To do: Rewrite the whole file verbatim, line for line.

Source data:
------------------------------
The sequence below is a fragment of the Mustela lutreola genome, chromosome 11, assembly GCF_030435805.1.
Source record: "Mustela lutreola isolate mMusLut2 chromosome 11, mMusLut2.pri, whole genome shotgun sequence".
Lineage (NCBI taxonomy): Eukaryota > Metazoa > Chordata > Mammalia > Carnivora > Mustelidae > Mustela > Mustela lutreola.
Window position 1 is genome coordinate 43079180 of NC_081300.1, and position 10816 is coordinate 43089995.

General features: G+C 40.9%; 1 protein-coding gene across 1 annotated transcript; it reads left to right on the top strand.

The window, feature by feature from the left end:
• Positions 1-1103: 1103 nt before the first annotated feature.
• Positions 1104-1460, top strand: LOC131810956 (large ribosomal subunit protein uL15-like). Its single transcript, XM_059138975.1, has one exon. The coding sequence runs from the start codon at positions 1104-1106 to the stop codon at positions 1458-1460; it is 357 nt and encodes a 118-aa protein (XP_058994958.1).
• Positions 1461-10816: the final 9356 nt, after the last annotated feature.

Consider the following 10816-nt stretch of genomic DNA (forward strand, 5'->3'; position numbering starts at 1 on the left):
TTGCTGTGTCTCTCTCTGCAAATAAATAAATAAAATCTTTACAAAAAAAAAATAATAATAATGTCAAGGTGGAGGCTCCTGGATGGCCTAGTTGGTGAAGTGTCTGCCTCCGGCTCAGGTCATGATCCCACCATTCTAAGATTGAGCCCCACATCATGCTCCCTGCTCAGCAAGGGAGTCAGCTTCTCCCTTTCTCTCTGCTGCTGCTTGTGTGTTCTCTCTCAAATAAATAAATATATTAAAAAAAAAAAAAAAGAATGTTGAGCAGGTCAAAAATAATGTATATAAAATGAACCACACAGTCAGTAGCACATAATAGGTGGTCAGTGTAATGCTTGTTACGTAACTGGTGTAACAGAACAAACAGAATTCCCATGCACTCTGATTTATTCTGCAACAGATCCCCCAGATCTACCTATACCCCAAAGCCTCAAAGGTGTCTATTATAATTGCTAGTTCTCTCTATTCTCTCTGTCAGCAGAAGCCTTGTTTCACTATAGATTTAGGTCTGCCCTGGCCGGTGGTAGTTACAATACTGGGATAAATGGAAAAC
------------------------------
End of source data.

The sequence below is a fragment of the Mustela lutreola genome, chromosome 11, assembly GCF_030435805.1.
Source record: "Mustela lutreola isolate mMusLut2 chromosome 11, mMusLut2.pri, whole genome shotgun sequence".
Lineage (NCBI taxonomy): Eukaryota > Metazoa > Chordata > Mammalia > Carnivora > Mustelidae > Mustela > Mustela lutreola.
Window position 1 is genome coordinate 43079180 of NC_081300.1, and position 10816 is coordinate 43089995.

General features: G+C 40.9%; 1 protein-coding gene across 1 annotated transcript; it reads left to right on the top strand.

The window, feature by feature from the left end:
• Positions 1-1103: 1103 nt before the first annotated feature.
• Positions 1104-1460, top strand: LOC131810956 (large ribosomal subunit protein uL15-like). Its single transcript, XM_059138975.1, has one exon. The coding sequence runs from the start codon at positions 1104-1106 to the stop codon at positions 1458-1460; it is 357 nt and encodes a 118-aa protein (XP_058994958.1).
• Positions 1461-10816: the final 9356 nt, after the last annotated feature.

Consider the following 10816-nt stretch of genomic DNA (forward strand, 5'->3'; position numbering starts at 1 on the left):
TTGCTGTGTCTCTCTCTGCAAATAAATAAATAAAATCTTTACAAAAAAAAAATAATAATAATGTCAAGGTGGAGGCTCCTGGATGGCCTAGTTGGTGAAGTGTCTGCCTCCGGCTCAGGTCATGATCCCACCATTCTAAGATTGAGCCCCACATCATGCTCCCTGCTCAGCAAGGGAGTCAGCTTCTCCCTTTCTCTCTGCTGCTGCTTGTGTGTTCTCTCTCAAATAAATAAATATATTAAAAAAAAAAAAAAAGAATGTTGAGCAGGTCAAAAATAATGTATATAAAATGAACCACACAGTCAGTAGCACATAATAGGTGGTCAGTGTAATGCTTGTTACGTAACTGGTGTAACAGAACAAACAGAATTCCCATGCACTCTGATTTATTCTGCAACAGATCCCCCAGATCTACCTATACCCCAAAGCCTCAAAGGTGTCTATTATAATTGCTAGTTCTCTCTATTCTCTCTGTCAGCAGAAGCCTTGTTTCACTATAGATTTAGGTCTGCCCTGGCCGGTGGTAGTTACAATACTGGGATAAATGGAAAAC